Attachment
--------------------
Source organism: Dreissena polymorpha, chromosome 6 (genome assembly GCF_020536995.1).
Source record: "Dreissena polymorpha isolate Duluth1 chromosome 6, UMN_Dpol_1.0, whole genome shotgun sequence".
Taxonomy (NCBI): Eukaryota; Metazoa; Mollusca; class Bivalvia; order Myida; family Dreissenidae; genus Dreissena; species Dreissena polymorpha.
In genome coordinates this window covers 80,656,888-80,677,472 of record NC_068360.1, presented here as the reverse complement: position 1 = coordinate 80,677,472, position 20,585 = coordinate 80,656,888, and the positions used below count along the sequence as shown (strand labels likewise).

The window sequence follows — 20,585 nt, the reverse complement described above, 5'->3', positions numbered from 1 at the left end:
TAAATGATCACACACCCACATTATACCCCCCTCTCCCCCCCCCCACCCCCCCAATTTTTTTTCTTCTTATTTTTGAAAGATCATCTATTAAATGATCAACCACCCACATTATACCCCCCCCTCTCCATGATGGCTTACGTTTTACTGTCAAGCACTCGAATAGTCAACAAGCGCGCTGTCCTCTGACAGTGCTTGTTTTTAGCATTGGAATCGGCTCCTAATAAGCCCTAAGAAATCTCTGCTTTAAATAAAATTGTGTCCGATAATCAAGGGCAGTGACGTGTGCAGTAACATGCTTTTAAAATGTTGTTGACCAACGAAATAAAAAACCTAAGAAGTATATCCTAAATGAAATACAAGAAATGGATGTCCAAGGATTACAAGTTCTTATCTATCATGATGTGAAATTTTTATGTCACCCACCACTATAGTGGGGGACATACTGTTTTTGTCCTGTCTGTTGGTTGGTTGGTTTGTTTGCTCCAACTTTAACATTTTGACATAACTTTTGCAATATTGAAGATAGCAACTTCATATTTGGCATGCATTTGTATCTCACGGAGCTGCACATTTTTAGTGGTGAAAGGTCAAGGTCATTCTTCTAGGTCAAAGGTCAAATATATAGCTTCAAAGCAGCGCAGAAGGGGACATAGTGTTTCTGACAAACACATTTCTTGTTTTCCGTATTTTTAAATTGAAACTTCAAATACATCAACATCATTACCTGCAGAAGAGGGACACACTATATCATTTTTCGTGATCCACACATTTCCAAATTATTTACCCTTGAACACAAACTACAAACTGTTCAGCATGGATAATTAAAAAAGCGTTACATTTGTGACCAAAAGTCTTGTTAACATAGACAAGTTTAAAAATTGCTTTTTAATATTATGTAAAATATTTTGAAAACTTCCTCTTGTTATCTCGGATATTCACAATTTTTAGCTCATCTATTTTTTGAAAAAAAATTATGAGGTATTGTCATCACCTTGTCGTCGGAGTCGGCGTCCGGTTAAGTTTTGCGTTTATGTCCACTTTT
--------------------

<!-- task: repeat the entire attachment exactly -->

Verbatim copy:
Source organism: Dreissena polymorpha, chromosome 6 (genome assembly GCF_020536995.1).
Source record: "Dreissena polymorpha isolate Duluth1 chromosome 6, UMN_Dpol_1.0, whole genome shotgun sequence".
Taxonomy (NCBI): Eukaryota; Metazoa; Mollusca; class Bivalvia; order Myida; family Dreissenidae; genus Dreissena; species Dreissena polymorpha.
In genome coordinates this window covers 80,656,888-80,677,472 of record NC_068360.1, presented here as the reverse complement: position 1 = coordinate 80,677,472, position 20,585 = coordinate 80,656,888, and the positions used below count along the sequence as shown (strand labels likewise).

The window sequence follows — 20,585 nt, the reverse complement described above, 5'->3', positions numbered from 1 at the left end:
TAAATGATCACACACCCACATTATACCCCCCTCTCCCCCCCCCCACCCCCCCAATTTTTTTTCTTCTTATTTTTGAAAGATCATCTATTAAATGATCAACCACCCACATTATACCCCCCCCTCTCCATGATGGCTTACGTTTTACTGTCAAGCACTCGAATAGTCAACAAGCGCGCTGTCCTCTGACAGTGCTTGTTTTTAGCATTGGAATCGGCTCCTAATAAGCCCTAAGAAATCTCTGCTTTAAATAAAATTGTGTCCGATAATCAAGGGCAGTGACGTGTGCAGTAACATGCTTTTAAAATGTTGTTGACCAACGAAATAAAAAACCTAAGAAGTATATCCTAAATGAAATACAAGAAATGGATGTCCAAGGATTACAAGTTCTTATCTATCATGATGTGAAATTTTTATGTCACCCACCACTATAGTGGGGGACATACTGTTTTTGTCCTGTCTGTTGGTTGGTTGGTTTGTTTGCTCCAACTTTAACATTTTGACATAACTTTTGCAATATTGAAGATAGCAACTTCATATTTGGCATGCATTTGTATCTCACGGAGCTGCACATTTTTAGTGGTGAAAGGTCAAGGTCATTCTTCTAGGTCAAAGGTCAAATATATAGCTTCAAAGCAGCGCAGAAGGGGACATAGTGTTTCTGACAAACACATTTCTTGTTTTCCGTATTTTTAAATTGAAACTTCAAATACATCAACATCATTACCTGCAGAAGAGGGACACACTATATCATTTTTCGTGATCCACACATTTCCAAATTATTTACCCTTGAACACAAACTACAAACTGTTCAGCATGGATAATTAAAAAAGCGTTACATTTGTGACCAAAAGTCTTGTTAACATAGACAAGTTTAAAAATTGCTTTTTAATATTATGTAAAATATTTTGAAAACTTCCTCTTGTTATCTCGGATATTCACAATTTTTAGCTCATCTATTTTTTGAAAAAAAATTATGAGGTATTGTCATCACCTTGTCGTCGGAGTCGGCGTCCGGTTAAGTTTTGCGTTTATGTCCACTTTT